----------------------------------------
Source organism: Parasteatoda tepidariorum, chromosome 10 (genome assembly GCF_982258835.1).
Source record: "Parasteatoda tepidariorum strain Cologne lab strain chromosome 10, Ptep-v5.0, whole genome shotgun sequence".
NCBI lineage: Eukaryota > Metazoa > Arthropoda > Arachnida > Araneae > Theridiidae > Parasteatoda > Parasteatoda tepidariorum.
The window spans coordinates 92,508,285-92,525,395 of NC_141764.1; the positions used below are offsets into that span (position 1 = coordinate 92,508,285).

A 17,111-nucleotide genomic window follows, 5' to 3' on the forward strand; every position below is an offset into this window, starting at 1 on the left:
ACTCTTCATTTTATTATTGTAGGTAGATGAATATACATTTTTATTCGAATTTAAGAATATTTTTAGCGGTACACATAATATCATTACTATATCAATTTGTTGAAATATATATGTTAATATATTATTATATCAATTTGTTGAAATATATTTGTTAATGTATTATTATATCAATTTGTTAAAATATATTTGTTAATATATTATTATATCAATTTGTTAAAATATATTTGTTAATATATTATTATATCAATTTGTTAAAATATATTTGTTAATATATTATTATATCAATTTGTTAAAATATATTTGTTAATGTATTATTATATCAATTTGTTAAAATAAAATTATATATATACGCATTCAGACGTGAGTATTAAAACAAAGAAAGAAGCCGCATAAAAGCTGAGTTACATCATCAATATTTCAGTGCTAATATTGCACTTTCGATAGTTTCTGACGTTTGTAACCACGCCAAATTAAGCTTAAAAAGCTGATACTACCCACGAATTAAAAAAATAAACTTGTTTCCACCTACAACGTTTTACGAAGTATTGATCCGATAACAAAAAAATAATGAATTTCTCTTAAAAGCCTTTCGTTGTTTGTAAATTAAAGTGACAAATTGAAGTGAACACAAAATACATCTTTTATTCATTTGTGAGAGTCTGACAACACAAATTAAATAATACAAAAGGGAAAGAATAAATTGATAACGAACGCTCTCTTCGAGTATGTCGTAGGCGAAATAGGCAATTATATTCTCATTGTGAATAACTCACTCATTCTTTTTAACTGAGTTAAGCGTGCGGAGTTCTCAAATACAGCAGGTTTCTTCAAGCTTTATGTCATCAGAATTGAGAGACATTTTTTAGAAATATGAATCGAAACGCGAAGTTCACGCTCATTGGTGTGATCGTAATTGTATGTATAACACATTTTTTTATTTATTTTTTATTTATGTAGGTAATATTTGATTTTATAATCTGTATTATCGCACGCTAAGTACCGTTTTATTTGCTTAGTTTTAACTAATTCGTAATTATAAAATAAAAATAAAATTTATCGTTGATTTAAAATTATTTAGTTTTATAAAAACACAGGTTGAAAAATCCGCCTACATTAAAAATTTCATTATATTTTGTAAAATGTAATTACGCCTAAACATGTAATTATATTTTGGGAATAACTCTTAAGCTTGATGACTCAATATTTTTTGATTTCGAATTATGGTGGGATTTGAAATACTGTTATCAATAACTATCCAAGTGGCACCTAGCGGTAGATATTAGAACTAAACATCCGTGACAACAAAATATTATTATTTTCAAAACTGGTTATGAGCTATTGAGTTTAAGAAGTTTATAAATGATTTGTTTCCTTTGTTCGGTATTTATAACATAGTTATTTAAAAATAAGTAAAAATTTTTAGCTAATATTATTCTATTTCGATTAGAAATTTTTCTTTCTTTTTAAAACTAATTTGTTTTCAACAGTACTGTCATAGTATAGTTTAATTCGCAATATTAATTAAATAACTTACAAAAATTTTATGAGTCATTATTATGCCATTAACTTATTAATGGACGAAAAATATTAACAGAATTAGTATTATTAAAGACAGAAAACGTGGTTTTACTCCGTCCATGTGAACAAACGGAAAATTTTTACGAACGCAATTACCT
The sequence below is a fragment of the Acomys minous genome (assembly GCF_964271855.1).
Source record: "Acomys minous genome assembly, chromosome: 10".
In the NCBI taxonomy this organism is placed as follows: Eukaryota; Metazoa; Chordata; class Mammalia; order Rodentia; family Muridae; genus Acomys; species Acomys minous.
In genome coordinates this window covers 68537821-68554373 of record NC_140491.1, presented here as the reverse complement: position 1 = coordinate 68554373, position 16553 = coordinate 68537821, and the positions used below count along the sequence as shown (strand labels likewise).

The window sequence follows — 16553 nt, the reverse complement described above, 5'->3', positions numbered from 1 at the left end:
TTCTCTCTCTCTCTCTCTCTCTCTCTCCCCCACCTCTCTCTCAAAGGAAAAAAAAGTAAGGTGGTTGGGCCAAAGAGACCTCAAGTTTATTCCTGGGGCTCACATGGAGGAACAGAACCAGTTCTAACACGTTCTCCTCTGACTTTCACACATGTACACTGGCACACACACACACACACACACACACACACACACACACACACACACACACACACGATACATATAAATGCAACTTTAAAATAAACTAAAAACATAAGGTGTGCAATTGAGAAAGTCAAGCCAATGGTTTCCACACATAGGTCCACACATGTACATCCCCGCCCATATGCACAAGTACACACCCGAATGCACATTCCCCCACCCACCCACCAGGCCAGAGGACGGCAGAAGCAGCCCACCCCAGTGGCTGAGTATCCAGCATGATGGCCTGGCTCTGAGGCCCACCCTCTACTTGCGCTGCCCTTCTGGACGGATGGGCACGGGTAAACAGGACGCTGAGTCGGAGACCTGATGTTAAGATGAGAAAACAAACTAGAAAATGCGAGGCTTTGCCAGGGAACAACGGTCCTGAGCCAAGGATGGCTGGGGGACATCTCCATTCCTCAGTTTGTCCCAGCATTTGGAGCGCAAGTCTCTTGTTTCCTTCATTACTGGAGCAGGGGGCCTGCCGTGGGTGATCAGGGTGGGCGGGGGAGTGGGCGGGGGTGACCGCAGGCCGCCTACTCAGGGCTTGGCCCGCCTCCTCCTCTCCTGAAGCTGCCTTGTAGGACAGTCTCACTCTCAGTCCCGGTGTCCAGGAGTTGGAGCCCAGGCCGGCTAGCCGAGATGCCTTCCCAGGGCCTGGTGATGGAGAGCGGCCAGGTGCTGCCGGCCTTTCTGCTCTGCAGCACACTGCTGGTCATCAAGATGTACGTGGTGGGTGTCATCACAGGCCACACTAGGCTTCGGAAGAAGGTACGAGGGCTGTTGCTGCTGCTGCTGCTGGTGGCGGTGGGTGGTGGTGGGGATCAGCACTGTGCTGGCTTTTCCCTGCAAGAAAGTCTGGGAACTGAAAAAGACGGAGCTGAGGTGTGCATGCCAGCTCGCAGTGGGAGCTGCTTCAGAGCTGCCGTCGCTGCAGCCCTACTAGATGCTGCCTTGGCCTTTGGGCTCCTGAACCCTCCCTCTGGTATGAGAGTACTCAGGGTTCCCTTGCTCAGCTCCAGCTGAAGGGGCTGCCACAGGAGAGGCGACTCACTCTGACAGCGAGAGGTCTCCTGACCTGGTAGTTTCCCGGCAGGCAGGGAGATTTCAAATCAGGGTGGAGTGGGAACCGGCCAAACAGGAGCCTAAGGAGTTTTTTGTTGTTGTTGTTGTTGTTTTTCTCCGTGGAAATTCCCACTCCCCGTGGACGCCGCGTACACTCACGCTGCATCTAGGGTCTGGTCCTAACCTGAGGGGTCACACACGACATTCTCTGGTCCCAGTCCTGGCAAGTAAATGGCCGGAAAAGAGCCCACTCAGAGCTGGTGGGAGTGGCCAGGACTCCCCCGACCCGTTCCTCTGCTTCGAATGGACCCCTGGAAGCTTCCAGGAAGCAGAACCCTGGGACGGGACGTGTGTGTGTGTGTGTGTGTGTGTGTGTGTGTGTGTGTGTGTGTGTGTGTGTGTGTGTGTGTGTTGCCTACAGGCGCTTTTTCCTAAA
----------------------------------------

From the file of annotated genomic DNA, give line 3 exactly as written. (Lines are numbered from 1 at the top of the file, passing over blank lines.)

NCBI lineage: Eukaryota > Metazoa > Arthropoda > Arachnida > Araneae > Theridiidae > Parasteatoda > Parasteatoda tepidariorum.